Friday, December 14, 2007
S.C. Upholds Lawyer’s Ouster for Reading Privileged Document
Counsel to Whom Paper Is Mistakenly Sent Has Duty of Prompt Return, Justices Say
By KENNETH OFGANG, Staff Writer
A lawyer who inadvertently receives a privileged document from opposing counsel must stop reading it once its privileged nature becomes clear, and must immediately contact the lawyer who mistakenly sent it, the California Supreme Court unanimously ruled yesterday.
“We conclude that...an attorney in these circumstances may not read a document any more closely than is necessary to ascertain that it is privileged,” Justice Carol Corrigan wrote. “Once it becomes apparent that the content is privileged, counsel must immediately notify opposing counsel and try to resolve the situation.”
The justices affirmed lower court rulings disqualifying El Segundo lawyer Raymond Paul Johnson from continuing to represent several plaintiffs who sued Mitsubishi Motors Corporation and the California Department of Transportation following a rollover accident on a freeway, and disqualifying his experts from the case as well.
Acquired Privileged Material
The events leading to Johnson’s disqualification began when he acquired notes about the case belonging to defense attorney James Yukevich of the Los Angeles firm Yukevich & Sonnett, who was attending a deposition at Johnson’s office. The notes reflected comments made at a strategy session attended by Mitsubishi lawyers and their experts.
How Johnson got the notes was disputed; Johnson maintained they were accidentally given to him by the court reporter, while Yukevich insisted they were removed from his file when he went to the restroom while waiting for the witness to arrive.
San Bernardino Superior Court Judge Ben Kayashima ordered an evidentiary hearing on Mitsubishi’s motion to disqualify Johnson. The court reporter was deposed, and testified that she had no particular recollection of the deposition, but that her general practice was to place exhibits in a plastic covering and to leave all other documents on the table.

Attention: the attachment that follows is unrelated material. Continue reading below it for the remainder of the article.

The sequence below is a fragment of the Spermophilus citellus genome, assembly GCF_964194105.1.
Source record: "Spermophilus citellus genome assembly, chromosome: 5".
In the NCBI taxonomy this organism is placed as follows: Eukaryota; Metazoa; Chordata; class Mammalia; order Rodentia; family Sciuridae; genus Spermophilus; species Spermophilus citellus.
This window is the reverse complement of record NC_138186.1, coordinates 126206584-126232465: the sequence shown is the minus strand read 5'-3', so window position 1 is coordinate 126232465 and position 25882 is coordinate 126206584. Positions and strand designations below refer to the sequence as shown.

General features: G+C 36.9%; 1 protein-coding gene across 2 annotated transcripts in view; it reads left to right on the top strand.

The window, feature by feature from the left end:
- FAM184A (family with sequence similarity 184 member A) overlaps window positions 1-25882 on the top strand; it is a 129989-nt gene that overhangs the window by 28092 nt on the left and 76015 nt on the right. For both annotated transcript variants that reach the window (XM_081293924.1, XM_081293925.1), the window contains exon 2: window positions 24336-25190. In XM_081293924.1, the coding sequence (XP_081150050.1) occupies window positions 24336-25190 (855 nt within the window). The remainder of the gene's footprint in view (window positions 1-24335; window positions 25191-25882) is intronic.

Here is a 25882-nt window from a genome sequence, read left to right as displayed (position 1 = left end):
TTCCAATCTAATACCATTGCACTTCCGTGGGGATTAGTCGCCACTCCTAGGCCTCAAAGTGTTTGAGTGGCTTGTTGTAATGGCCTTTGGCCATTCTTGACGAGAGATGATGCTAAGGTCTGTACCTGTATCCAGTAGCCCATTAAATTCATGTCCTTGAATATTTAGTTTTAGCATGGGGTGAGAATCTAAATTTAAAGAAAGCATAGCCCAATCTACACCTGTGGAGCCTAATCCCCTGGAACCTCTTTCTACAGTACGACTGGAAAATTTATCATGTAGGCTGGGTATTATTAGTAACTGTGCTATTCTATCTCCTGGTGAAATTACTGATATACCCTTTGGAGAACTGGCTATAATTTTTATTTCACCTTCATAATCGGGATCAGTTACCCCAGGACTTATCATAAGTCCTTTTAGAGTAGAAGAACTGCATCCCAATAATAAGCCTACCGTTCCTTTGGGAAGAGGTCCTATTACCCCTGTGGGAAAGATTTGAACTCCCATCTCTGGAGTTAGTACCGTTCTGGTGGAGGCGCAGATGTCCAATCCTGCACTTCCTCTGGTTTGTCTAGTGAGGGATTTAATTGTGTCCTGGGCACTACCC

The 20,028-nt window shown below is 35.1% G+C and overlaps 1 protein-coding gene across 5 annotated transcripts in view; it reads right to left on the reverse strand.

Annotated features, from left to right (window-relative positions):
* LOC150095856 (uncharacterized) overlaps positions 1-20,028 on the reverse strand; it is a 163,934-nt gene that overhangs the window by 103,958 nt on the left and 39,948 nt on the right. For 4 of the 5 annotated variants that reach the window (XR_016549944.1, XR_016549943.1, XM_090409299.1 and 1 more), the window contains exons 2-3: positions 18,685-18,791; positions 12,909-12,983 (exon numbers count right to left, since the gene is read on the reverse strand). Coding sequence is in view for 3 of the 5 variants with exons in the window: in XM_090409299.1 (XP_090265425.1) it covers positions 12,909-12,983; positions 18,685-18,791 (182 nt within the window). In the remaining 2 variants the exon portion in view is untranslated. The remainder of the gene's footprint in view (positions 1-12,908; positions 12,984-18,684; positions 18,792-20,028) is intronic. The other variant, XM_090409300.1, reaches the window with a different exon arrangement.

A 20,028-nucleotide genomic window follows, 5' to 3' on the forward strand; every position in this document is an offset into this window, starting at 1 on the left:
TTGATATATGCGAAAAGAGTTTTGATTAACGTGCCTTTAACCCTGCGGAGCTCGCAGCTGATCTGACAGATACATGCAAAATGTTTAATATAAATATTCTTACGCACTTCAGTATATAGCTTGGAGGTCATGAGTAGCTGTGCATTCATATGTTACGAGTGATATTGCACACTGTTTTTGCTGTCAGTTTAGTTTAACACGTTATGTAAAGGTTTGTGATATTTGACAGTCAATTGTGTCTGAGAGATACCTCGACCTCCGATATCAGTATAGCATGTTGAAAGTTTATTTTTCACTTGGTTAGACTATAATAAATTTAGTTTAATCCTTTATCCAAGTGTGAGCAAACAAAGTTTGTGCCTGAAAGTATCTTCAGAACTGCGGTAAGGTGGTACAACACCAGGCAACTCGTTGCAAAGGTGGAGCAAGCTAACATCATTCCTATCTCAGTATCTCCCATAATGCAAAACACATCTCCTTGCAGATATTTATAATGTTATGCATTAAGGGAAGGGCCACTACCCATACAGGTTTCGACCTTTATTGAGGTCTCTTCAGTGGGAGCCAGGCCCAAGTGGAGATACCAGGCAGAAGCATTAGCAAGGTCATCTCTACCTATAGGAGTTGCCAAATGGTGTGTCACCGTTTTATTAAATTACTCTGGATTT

Kayashima, noting that the deposition lasted eight hours and involved many documents, concluded that Johnson must have obtained the document inadvertently. But he also found that Johnson knew that Yukevich did not intend to turn it over to the defense, yet disseminated to his cocounsel and experts, discussed the contents with them, and used them while deposing a witness who was present at the strategy meeting.
Yukevich filed his motion to disqualify the day after that deposition, which he did not attend.
Kayashima ruled that the document constituted work product and attorney-client communication, and was absolutely privileged, and that Johnson acted unethically in continuing to examine the document after he realized it was intended to be confidential, by failing to notify Yukevich that he had it, and by using it at the subsequent deposition.
There was no alternative to disqualification, the judge said, because “the bell cannot be ‘unrung’ by use of in limine orders.”
The Fourth District Court of Appeal affirmed, although it disagreed with the trial judge regarding attorney-client privilege. The issue was not raised before the Supreme Court, and Corrigan said in a footnote that the high court was taking no view on it.
Corrigan agreed with the lower courts that the entire document constituted work product, rejecting the argument that it was an expert witness statement. She pointed out that it reflected observations recorded by a Mitsubishi case manager at Yukevich’s direction, not a verbatim record, and that Yukevich had edited it to reflect his own thoughts.
“The document was absolutely protected work product because it contained the ideas of Yukevich and his legal team about the case,” the justice wrote.
‘Fair and Reasonable’
Corrigan endorsed as “fair and reasonable” the approach taken by the Court of Appeal in State Comp. Ins. Fund v. WPS, Inc. (1999) 70 Cal. App. 4th 644. There, the court held that a lawyer was properly sanctioned after he received documents marked “confidential,” “attorney-client communication/attorney work product,” and “do not circulate or duplicate” contained in three boxes of discovery material, but read them and refused to return them.
“The standard was properly and easily applied here,” Corrigan said. “Johnson admitted that after a minute or two of review he realized the notes related to the case and that Yukevich did not intend to reveal them. Johnson’s own admissions and subsequent conduct clearly demonstrate that he violated the State Fund rule. We note, however, that such admissions are not required for the application of the objective standard in evaluating an attorney’s conduct.”
The case is Rico v. Mitsubishi Motors Corporation, 07 S.O.S. 7233.
Copyright 2007, Metropolitan News Company